OPINION: It is an utter embarrassment for New Zealand netball and a worrying sign for the Silver Ferns that none of our five franchises made it to the business end of the trans-Tasman league.
The elimination of the Waikato-Bay of Plenty Magic in the minor semifinal makes this New Zealand's least successful season in the competition. Only once before, in the inaugural 2008 season, has New Zealand failed to get two teams into the playoffs, with the Magic beaten in that year's grand final.
They, of course, won last year's league, while the Northern Mystics have been to a grand final and preliminary final and the Southern Steel two minor semifinals.
The Magic have been the benchmark, appearing in three grand finals and, until this year, never being knocked out earlier than the preliminary final stage.
This competition is specifically - or artificially, depending on your point of view - designed to ensure that two New Zealand and two Australian franchises make the playoffs each year. Australia has, by far, the greater depth, so the New Zealand teams are only made to play them once.
Outgoing Netball New Zealand chief executive Raelene Castle says it might be in the interests of the Australian franchises to have two full rounds of matches, but it doesn't suit those who sponsor the game in New Zealand or Sky TV. The paymasters need Kiwi teams in the finals to get bang from their bucks and so the format will remain.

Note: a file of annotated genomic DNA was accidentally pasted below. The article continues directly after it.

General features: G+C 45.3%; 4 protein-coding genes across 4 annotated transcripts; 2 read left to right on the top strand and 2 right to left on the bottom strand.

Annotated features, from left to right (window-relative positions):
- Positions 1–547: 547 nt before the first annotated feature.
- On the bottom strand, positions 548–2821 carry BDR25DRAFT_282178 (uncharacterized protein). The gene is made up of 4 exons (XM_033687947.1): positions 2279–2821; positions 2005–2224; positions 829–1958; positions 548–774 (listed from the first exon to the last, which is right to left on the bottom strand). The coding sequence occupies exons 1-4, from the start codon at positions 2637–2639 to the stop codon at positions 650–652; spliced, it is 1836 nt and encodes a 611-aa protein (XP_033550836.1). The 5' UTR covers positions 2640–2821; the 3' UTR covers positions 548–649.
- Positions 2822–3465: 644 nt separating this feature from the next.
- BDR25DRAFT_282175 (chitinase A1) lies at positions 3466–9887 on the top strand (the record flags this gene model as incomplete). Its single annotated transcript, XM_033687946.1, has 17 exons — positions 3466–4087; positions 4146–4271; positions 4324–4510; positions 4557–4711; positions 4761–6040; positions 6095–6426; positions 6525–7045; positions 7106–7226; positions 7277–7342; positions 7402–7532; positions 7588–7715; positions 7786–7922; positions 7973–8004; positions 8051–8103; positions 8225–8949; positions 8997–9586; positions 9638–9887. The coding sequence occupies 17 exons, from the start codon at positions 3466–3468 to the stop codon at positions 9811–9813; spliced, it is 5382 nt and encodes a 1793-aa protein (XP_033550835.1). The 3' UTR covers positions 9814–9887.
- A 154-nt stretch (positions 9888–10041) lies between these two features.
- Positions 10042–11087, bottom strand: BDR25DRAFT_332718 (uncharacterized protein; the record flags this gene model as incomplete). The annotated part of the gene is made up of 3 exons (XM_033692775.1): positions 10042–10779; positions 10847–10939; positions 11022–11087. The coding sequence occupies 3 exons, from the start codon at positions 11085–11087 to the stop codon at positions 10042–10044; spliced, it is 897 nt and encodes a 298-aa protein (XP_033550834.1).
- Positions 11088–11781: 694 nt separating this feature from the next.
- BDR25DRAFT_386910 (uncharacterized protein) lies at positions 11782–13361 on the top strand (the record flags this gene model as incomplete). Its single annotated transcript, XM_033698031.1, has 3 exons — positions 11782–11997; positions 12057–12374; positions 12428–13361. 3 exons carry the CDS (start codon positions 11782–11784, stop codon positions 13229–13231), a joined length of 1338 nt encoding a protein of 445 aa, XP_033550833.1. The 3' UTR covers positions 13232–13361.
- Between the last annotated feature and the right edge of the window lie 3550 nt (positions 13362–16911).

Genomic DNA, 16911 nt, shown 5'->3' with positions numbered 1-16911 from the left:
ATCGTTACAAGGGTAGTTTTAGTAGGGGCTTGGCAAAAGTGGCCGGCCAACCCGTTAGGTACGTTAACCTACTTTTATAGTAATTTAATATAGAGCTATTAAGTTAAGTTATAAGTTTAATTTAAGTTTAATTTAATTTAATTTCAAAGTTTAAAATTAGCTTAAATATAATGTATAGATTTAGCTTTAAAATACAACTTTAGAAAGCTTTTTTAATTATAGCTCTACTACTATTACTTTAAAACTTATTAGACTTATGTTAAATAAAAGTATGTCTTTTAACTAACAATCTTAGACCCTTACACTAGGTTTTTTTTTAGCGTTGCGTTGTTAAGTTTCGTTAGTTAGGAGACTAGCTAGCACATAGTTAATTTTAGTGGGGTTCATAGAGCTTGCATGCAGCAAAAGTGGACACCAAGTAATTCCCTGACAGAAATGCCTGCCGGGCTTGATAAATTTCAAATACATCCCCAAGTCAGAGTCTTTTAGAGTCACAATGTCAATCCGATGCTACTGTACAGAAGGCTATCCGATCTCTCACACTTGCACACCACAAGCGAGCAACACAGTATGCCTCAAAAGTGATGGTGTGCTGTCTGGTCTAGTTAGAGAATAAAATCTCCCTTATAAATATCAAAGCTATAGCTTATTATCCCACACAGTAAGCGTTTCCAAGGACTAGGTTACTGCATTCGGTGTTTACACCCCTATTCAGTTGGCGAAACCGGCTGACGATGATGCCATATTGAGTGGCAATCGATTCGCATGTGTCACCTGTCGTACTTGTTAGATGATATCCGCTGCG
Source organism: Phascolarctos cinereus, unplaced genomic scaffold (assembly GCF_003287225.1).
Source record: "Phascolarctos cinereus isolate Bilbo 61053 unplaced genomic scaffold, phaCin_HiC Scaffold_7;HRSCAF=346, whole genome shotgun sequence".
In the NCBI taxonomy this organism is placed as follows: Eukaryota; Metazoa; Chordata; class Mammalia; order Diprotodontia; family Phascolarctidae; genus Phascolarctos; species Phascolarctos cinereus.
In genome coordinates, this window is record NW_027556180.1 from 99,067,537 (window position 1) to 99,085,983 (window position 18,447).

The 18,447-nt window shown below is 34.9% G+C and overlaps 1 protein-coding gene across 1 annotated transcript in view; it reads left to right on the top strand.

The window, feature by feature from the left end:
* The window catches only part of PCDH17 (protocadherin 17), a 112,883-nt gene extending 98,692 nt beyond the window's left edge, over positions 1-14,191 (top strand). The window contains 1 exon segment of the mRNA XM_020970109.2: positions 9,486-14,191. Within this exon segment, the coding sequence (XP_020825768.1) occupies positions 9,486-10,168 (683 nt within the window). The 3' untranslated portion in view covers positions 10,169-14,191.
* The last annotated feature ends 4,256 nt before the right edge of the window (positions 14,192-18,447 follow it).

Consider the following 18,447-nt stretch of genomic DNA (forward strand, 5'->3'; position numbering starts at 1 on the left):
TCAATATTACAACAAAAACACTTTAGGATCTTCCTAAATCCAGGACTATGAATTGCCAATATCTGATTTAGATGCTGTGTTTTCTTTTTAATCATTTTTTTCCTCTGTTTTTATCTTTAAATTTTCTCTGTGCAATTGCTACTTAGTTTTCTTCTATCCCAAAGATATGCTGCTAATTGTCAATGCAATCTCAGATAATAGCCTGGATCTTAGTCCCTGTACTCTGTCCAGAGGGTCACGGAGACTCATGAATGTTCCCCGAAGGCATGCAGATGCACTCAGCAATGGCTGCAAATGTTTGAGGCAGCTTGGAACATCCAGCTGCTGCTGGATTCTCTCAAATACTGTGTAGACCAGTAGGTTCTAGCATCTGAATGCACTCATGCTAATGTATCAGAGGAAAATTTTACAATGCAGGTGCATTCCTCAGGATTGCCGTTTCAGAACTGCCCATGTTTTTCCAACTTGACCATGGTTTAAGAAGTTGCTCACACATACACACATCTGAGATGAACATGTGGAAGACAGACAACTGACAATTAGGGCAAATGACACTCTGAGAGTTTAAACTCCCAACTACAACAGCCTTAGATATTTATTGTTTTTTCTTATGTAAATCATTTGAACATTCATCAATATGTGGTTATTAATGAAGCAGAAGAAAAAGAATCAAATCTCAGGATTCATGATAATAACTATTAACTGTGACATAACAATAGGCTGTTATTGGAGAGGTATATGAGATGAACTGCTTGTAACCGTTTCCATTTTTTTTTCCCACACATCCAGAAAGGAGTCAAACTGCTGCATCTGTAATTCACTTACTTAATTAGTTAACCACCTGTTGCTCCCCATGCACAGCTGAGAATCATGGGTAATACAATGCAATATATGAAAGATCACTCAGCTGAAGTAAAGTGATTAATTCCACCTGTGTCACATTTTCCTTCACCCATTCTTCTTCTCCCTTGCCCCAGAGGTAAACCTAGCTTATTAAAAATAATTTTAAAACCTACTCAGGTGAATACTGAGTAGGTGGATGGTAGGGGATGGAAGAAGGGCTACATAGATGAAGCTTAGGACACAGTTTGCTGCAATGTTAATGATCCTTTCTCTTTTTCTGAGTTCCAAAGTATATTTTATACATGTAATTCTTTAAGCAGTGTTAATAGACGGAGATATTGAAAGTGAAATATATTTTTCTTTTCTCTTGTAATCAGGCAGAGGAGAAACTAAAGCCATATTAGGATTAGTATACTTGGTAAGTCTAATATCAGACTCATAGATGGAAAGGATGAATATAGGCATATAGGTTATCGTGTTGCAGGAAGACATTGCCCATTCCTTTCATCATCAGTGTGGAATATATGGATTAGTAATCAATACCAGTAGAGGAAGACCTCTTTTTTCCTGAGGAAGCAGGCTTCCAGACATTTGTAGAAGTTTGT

Never mind that sport is meant to be about the survival of the fittest. In this competition it's more like survival of the reasonable, as the decent New Zealand teams hand two thrashings a season to the poor ones.
And yet, even with the benefit of that huge leg-up, only the fading Magic made the top four.
The Magic paid for pumping the bulk of their $380,000 salary cap into Irene van Dyk, Laura Langman, Casey Kopua and Leana de Bruin. The support cast wasn't nearly as good and the established stars were too easily thwarted.
Van Dyk, for instance, had just 29 and 22 attempts at goal in her two games against the Central Pulse this year. On good days she'd have double that, but smart teams are able to take her out of the game.
Kopua and de Bruin love to come hunting and their intercepts lift the team enormously. But if you pass short and low, their effectiveness wanes markedly.
The Pulse were New Zealand's next best team. Fifth, for them, was a high finish but, despite expecting more of themselves, they never showed the mental toughness to make that a reality.
JAMAICAN import Jhaniele Fowler carried the Steel this season and they'd have been an also-ran without her.
The Canterbury Tactix were definitely in that bracket, playing a spoiling brand of netball in an attempt to bring better teams down to their level.
It netted two wins over the Northern Mystics but nothing else.
You assume the Mystics will eventually come clean about what occurred there this year.
Whether it was management mistakes that scuppered their season or petulant players, someone has to be held to account for a campaign that was totally unacceptable for a squad with that much talent.
The misfiring Mystics were a poor look for netball in this country and have created problems when it comes to selecting the Silver Ferns squad.
Van Dyk, Langman, Kopua and de Bruin pick themselves. Pulse captain Katrina Grant has been in outstanding form but from there on the rest of the players will be chosen on faith.
Maria Tutaia, Kayla Cullen and Cathrine Latu have only their reputations to recommend them. There are a few mothers who might have their arms twisted into playing and then a bunch of middling types who've done little to demand inclusion.
- Fairfax Media
Is Dan Carter still the first-choice No 10 for the ABs?